30 Aug 2022, 09:42
Update : 30 Aug 2022, 10:07

African nations call out climate injustice ahead of COP27

LIBREVILLE, Aug 30, 2022 (BSS/AFP) - African countries on Monday called for
an end to a "climate injustice" saying the continent causes less than four
percent of global CO2 emissions but pays one of the highest prices for global

Government officials, international organisations, NGOs and the private
sector from more than 60 African nations attended Monday's opening of Africa
Climate Week in Gabon's capital to prepare for the COP27 UN climate
conference in Egypt in November.

Host President Ali Bongo Ondimba told the gathering the continent has to
speak with one voice and offer "concrete" proposals for COP27.

"The time has come for Africans to take our destiny into our own hands," he
said, deploring the global failure to meet climate targets.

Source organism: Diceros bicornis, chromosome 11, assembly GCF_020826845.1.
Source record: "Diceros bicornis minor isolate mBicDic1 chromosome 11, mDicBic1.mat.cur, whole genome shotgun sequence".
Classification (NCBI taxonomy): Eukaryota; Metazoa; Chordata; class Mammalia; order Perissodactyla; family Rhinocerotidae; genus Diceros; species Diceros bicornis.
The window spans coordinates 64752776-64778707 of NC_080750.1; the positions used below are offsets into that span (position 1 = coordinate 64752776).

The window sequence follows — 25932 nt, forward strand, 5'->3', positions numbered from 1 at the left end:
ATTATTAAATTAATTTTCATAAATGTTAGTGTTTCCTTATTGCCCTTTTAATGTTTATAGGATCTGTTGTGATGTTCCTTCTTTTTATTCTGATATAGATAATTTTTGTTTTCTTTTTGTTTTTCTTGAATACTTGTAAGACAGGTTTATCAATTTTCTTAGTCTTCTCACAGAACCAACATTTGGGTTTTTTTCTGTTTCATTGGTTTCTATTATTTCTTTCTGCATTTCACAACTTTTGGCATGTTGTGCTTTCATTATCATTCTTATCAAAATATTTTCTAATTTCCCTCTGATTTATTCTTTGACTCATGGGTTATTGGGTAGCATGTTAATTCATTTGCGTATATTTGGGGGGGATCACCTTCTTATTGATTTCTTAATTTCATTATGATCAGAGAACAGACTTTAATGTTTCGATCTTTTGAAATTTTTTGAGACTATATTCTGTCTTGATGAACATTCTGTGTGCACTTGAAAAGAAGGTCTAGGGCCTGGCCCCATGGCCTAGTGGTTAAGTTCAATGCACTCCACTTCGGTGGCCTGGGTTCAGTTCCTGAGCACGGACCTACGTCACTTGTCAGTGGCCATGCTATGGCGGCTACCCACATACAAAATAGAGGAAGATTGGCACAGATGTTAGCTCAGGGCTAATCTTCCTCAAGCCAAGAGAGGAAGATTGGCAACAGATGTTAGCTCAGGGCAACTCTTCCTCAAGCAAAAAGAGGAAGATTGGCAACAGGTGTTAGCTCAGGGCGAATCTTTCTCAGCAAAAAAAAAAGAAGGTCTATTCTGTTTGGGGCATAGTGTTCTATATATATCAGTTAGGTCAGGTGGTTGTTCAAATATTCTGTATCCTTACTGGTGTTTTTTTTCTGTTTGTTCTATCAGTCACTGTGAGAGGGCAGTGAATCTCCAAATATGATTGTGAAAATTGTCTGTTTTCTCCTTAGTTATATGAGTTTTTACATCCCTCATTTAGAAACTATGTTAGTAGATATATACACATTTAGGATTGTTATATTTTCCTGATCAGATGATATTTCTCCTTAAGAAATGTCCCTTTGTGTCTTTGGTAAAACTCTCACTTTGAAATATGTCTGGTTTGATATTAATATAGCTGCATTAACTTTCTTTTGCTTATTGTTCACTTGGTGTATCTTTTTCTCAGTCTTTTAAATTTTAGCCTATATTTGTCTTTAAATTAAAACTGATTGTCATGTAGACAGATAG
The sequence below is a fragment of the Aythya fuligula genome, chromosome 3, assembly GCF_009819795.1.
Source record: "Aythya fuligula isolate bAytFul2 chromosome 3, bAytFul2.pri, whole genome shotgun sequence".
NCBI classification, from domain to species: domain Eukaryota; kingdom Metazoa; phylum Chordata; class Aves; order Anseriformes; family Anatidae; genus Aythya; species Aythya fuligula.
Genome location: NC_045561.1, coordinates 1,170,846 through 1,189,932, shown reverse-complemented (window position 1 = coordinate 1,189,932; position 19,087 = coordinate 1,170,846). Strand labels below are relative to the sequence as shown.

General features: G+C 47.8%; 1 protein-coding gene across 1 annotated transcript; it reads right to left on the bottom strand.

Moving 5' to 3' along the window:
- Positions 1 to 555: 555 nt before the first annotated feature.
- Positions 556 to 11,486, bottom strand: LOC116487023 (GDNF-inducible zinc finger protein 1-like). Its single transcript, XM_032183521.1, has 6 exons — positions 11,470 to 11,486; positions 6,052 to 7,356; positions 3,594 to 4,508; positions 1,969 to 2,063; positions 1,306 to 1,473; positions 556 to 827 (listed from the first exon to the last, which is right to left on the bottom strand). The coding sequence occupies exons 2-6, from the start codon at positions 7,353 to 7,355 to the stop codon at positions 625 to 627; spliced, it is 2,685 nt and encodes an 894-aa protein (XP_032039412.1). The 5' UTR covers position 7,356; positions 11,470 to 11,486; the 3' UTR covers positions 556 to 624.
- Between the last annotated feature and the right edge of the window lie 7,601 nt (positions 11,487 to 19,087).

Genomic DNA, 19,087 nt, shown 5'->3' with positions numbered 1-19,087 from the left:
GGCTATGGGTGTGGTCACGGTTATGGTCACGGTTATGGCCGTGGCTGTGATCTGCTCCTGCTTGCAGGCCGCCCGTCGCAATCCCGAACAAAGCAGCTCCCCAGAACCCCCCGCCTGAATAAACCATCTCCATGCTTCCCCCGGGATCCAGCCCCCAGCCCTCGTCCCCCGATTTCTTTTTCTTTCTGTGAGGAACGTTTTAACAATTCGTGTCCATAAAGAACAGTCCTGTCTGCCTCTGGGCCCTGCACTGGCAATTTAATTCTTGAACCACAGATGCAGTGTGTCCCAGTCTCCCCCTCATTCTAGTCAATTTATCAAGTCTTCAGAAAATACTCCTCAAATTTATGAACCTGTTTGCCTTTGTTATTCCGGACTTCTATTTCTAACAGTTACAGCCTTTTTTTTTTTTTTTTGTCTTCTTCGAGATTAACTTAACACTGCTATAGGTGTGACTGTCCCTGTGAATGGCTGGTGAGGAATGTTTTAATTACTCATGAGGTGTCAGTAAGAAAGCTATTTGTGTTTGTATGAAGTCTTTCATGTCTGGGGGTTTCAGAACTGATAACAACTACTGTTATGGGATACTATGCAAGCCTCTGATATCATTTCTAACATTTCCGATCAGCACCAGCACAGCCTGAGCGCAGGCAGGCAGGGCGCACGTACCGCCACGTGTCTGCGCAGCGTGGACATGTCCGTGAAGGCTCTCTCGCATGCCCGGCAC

"Our continent is blessed with all the necessary assets for sustainable
prosperity, abundant natural resources... and the world's youngest and
largest working population," he said.

"But Africa and the rest of the world must address climate change," when the
UN's intergovernmental climate panel IPCC "describes Africa as the most
vulnerable continent.

"Droughts are causing extreme famines and displacing millions of people
across the continent," Bongo said.

"Today, 22 millions of people in the Horn of Africa face starvation because
of the drought and famine, countries in the south of the continent are
regularly hit by cyclones, rising sea levels threaten cities such as Dakar,
Lagos, Capetown and Libreville."

Egyptian Foreign Minister Sameh Shoukry, head of COP27, which will be held in
the Red Sea resort of Sharm El-Sheikh, said: "Despite contributing less than
four percent of global emissions", Africa was "one of the most devastated by
the impacts of climate change.

"Also, Africa is obliged, with limited financial means and scant levels of
support, to spend about two to three per cent of its GDP per annum to adapt
to these impacts," Shoukry said, calling it a "climate injustice".

Denouncing the failure of developed countries to deliver on their climate
commitments, he warned: "There is no extra time, no plan B and there should
also be no backsliding or backtracking on commitments and pledges."

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